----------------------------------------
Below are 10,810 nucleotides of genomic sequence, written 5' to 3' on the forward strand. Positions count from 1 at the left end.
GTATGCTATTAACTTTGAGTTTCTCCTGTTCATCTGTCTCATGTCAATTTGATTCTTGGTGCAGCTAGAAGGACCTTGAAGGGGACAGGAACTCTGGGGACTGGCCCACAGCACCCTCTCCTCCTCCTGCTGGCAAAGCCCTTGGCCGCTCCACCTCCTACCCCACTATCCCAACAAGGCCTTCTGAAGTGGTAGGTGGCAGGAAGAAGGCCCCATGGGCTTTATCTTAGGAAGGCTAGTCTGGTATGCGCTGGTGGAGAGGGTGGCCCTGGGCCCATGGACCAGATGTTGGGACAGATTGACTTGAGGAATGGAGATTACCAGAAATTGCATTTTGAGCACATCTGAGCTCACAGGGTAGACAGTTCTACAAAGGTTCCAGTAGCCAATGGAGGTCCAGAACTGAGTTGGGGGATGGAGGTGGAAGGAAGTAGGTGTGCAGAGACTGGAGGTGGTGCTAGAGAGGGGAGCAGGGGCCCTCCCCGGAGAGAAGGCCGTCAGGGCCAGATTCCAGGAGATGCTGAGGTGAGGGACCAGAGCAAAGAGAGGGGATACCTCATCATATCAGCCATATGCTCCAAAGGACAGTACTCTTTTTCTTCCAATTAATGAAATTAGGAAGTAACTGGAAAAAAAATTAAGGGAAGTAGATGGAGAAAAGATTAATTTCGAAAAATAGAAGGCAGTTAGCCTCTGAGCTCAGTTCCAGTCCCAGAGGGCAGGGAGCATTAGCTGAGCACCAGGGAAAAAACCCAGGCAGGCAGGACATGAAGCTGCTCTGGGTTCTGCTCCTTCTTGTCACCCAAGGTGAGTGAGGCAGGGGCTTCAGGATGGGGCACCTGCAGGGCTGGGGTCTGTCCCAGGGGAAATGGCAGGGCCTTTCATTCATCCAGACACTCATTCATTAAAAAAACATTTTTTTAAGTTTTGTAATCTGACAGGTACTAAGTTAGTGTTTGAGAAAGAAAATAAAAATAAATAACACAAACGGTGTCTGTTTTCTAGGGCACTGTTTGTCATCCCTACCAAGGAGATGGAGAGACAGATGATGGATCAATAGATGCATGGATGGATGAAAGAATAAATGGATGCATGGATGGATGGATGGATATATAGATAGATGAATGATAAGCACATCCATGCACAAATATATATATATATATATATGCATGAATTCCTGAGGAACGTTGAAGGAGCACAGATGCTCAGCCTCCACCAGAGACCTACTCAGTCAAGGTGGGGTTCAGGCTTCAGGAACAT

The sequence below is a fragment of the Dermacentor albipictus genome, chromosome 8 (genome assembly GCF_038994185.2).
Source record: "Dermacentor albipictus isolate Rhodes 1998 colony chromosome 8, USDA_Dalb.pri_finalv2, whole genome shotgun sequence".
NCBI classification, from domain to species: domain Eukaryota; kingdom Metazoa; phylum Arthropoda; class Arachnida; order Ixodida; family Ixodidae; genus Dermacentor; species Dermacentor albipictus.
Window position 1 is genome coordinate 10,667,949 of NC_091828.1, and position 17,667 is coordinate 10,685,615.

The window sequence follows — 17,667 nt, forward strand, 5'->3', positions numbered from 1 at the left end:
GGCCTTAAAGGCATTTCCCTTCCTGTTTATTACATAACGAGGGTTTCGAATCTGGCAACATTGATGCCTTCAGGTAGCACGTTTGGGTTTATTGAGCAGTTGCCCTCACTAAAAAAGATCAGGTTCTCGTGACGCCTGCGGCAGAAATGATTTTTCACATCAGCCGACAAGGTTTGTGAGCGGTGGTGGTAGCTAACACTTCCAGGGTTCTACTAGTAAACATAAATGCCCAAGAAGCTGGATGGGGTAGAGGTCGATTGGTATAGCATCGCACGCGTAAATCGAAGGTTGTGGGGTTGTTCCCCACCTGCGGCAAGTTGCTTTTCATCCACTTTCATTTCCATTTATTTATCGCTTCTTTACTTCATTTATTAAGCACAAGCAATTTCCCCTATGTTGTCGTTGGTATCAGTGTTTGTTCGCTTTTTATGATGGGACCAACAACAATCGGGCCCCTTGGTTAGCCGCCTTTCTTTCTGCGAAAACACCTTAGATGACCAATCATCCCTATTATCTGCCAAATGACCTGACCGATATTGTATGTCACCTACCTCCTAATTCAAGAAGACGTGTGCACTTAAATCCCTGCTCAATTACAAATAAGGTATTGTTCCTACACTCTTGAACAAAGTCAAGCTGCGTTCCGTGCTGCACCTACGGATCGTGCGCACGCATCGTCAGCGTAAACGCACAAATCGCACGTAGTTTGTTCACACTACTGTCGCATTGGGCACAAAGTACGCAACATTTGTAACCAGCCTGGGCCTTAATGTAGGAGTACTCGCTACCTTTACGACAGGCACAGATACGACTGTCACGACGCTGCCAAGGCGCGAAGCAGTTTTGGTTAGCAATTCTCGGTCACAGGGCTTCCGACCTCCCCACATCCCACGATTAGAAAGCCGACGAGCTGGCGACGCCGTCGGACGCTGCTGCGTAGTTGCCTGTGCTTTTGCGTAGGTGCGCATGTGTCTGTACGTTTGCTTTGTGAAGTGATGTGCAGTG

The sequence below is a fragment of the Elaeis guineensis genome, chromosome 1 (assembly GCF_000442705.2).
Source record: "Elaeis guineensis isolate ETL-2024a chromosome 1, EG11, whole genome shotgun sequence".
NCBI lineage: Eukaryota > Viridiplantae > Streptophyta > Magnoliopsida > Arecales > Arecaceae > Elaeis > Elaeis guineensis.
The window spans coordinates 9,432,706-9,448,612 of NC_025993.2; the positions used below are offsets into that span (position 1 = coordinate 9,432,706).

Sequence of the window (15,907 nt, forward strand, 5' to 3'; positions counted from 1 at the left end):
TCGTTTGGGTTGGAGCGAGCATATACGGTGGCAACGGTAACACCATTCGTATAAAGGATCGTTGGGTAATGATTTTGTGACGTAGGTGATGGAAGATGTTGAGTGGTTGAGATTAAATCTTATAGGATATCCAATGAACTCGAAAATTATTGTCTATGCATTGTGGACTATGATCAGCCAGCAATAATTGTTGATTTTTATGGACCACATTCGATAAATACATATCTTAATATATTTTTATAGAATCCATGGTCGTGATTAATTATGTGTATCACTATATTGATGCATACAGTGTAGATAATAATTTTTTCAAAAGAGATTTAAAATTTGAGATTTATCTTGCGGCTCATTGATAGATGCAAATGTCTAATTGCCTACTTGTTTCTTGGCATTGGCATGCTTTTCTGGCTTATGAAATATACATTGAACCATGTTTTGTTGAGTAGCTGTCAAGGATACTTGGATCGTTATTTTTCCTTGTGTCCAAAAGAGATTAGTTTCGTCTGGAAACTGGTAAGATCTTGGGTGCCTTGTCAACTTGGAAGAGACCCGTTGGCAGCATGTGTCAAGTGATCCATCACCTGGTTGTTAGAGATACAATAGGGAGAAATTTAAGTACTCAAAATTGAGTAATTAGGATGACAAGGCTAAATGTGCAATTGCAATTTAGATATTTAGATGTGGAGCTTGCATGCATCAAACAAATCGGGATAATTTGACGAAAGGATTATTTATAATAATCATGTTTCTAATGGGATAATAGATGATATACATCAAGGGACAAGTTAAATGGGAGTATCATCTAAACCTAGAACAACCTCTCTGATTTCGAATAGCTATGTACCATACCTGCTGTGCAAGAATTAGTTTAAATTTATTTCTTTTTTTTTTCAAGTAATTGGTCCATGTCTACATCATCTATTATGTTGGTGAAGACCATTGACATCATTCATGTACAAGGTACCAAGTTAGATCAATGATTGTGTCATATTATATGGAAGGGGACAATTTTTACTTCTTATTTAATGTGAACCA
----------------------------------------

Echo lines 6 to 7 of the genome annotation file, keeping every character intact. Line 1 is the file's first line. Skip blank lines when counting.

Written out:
Window position 1 is genome coordinate 10,667,949 of NC_091828.1, and position 17,667 is coordinate 10,685,615.

The window sequence follows — 17,667 nt, forward strand, 5'->3', positions numbered from 1 at the left end: